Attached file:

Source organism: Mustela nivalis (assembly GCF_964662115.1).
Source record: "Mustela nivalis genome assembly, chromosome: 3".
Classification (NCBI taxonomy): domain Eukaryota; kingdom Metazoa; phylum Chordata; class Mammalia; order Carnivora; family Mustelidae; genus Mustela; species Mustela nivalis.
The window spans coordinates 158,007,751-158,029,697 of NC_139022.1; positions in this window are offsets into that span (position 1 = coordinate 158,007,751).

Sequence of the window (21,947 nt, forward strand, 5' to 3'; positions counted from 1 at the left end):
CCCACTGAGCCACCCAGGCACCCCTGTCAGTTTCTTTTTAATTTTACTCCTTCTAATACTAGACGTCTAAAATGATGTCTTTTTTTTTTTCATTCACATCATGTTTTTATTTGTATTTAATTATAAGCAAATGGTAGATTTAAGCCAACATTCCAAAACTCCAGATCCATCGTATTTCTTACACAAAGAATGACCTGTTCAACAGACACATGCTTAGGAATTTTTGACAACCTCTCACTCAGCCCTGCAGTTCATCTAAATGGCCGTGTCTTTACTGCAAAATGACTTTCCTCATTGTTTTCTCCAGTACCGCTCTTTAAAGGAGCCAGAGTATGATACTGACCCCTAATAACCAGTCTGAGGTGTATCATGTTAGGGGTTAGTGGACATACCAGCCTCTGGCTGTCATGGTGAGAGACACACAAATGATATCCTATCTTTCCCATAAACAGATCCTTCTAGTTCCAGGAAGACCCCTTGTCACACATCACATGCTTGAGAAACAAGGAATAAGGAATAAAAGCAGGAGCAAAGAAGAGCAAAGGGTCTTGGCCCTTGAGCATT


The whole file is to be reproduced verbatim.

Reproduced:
Source organism: Mustela nivalis (assembly GCF_964662115.1).
Source record: "Mustela nivalis genome assembly, chromosome: 3".
Classification (NCBI taxonomy): domain Eukaryota; kingdom Metazoa; phylum Chordata; class Mammalia; order Carnivora; family Mustelidae; genus Mustela; species Mustela nivalis.
The window spans coordinates 158,007,751-158,029,697 of NC_139022.1; positions in this window are offsets into that span (position 1 = coordinate 158,007,751).

Sequence of the window (21,947 nt, forward strand, 5' to 3'; positions counted from 1 at the left end):
CCCACTGAGCCACCCAGGCACCCCTGTCAGTTTCTTTTTAATTTTACTCCTTCTAATACTAGACGTCTAAAATGATGTCTTTTTTTTTTTCATTCACATCATGTTTTTATTTGTATTTAATTATAAGCAAATGGTAGATTTAAGCCAACATTCCAAAACTCCAGATCCATCGTATTTCTTACACAAAGAATGACCTGTTCAACAGACACATGCTTAGGAATTTTTGACAACCTCTCACTCAGCCCTGCAGTTCATCTAAATGGCCGTGTCTTTACTGCAAAATGACTTTCCTCATTGTTTTCTCCAGTACCGCTCTTTAAAGGAGCCAGAGTATGATACTGACCCCTAATAACCAGTCTGAGGTGTATCATGTTAGGGGTTAGTGGACATACCAGCCTCTGGCTGTCATGGTGAGAGACACACAAATGATATCCTATCTTTCCCATAAACAGATCCTTCTAGTTCCAGGAAGACCCCTTGTCACACATCACATGCTTGAGAAACAAGGAATAAGGAATAAAAGCAGGAGCAAAGAAGAGCAAAGGGTCTTGGCCCTTGAGCATT